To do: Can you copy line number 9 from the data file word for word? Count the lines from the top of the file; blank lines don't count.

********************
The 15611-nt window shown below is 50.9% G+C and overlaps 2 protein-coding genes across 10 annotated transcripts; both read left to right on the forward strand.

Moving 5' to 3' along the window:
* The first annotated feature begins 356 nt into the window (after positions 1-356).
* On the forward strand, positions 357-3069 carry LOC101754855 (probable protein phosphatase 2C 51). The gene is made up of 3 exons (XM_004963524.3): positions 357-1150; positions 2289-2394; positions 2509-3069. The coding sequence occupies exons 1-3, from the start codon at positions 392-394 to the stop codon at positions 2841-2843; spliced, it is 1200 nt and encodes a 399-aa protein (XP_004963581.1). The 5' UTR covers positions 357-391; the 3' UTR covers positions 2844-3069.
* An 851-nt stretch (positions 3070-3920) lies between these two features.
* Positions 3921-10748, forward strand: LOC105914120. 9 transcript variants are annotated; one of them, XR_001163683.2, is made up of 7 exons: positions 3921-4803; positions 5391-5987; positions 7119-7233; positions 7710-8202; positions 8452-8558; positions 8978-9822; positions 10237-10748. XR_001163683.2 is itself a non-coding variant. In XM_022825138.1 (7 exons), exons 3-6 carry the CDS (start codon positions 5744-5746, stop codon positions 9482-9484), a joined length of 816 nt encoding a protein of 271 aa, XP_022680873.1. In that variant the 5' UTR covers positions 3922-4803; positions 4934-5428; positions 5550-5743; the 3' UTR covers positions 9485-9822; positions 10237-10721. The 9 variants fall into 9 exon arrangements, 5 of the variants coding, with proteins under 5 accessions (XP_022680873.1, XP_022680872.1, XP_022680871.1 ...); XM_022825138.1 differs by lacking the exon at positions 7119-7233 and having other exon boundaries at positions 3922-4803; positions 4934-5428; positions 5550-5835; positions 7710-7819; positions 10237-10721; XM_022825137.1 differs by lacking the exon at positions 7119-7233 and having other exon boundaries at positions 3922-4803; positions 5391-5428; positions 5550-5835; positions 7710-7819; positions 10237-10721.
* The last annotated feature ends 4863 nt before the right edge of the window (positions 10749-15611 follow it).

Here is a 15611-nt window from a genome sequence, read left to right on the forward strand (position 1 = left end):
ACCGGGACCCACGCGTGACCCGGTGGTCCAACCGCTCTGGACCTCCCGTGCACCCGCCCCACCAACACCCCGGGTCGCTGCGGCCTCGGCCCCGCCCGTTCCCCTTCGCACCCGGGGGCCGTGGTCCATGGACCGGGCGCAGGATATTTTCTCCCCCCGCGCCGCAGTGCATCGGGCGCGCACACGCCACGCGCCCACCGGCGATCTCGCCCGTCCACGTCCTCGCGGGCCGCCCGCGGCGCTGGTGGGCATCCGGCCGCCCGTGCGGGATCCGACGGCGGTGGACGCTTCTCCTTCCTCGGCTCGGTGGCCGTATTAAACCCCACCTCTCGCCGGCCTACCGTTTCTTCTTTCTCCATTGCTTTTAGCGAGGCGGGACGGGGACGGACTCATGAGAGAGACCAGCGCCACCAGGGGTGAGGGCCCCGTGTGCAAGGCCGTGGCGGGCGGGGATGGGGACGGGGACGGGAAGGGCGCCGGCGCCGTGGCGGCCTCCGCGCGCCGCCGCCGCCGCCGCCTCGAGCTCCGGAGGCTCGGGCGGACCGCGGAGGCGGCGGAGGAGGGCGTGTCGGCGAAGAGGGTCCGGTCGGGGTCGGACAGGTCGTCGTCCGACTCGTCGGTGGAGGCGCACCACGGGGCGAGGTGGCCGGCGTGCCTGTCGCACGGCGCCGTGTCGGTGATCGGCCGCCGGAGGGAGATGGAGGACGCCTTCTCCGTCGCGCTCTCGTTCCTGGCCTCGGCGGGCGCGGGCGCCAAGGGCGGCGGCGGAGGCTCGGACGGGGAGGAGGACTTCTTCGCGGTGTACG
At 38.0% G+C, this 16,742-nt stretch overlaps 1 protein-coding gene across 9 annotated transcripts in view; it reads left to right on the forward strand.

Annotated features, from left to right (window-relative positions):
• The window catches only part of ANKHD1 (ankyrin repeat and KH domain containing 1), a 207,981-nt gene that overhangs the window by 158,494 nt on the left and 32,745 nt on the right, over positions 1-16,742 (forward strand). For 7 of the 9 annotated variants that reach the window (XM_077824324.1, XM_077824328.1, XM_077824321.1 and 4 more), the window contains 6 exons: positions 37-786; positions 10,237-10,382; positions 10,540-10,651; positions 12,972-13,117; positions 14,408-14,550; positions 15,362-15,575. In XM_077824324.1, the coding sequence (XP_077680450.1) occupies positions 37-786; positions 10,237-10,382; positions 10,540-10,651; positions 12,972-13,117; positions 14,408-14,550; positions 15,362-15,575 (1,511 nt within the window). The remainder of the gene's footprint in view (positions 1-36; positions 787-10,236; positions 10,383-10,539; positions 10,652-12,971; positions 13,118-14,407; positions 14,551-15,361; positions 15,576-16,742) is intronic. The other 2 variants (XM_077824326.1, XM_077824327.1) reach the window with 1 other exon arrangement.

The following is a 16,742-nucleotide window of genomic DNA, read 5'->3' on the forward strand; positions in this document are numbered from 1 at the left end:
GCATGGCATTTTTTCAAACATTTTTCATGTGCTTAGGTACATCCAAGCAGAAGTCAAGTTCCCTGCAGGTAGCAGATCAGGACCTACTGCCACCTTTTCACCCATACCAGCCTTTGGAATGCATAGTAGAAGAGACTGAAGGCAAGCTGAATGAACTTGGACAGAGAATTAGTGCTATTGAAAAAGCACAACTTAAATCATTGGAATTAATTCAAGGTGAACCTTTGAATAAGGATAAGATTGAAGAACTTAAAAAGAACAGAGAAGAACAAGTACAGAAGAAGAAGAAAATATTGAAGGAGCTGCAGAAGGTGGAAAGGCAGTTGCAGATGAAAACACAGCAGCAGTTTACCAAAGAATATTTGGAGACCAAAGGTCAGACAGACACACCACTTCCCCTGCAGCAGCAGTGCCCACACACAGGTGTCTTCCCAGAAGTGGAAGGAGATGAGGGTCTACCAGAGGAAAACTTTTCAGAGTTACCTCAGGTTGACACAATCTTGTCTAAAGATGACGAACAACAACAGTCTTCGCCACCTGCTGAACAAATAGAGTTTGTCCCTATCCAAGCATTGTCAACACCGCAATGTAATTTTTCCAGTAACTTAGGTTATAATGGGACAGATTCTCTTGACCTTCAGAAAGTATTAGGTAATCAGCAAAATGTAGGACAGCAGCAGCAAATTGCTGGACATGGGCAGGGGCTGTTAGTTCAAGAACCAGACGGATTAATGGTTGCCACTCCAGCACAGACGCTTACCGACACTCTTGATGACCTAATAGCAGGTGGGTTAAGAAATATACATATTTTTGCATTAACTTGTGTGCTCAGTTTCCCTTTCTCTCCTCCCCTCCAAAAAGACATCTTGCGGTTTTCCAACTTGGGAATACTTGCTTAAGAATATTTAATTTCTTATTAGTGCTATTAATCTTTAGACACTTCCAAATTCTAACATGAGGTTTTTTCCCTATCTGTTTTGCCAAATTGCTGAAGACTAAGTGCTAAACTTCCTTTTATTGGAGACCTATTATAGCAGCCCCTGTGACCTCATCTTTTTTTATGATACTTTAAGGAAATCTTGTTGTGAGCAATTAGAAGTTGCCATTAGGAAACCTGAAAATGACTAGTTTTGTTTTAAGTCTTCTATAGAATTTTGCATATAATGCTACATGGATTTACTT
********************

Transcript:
ACCGGGACCCACGCGTGACCCGGTGGTCCAACCGCTCTGGACCTCCCGTGCACCCGCCCCACCAACACCCCGGGTCGCTGCGGCCTCGGCCCCGCCCGTTCCCCTTCGCACCCGGGGGCCGTGGTCCATGGACCGGGCGCAGGATATTTTCTCCCCCCGCGCCGCAGTGCATCGGGCGCGCACACGCCACGCGCCCACCGGCGATCTCGCCCGTCCACGTCCTCGCGGGCCGCCCGCGGCGCTGGTGGGCATCCGGCCGCCCGTGCGGGATCCGACGGCGGTGGACGCTTCTCCTTCCTCGGCTCGGTGGCCGTATTAAACCCCACCTCTCGCCGGCCTACCGTTTCTTCTTTCTCCATTGCTTTTAGCGAGGCGGGACGGGGACGGACTCATGAGAGAGACCAGCGCCACCAGGGGTGAGGGCCCCGTGTGCAAGGCCGTGGCGGGCGGGGATGGGGACGGGGACGGGAAGGGCGCCGGCGCCGTGGCGGCCTCCGCGCGCCGCCGCCGCCGCCGCCTCGAGCTCCGGAGGCTCGGGCGGACCGCGGAGGCGGCGGAGGAGGGCGTGTCGGCGAAGAGGGTCCGGTCGGGGTCGGACAGGTCGTCGTCCGACTCGTCGGTGGAGGCGCACCACGGGGCGAGGTGGCCGGCGTGCCTGTCGCACGGCGCCGTGTCGGTGATCGGCCGCCGGAGGGAGATGGAGGACGCCTTCTCCGTCGCGCTCTCGTTCCTGGCCTCGGCGGGCGCGGGCGCCAAGGGCGGCGGCGGAGGCTCGGACGGGGAGGAGGACTTCTTCGCGGTGTACG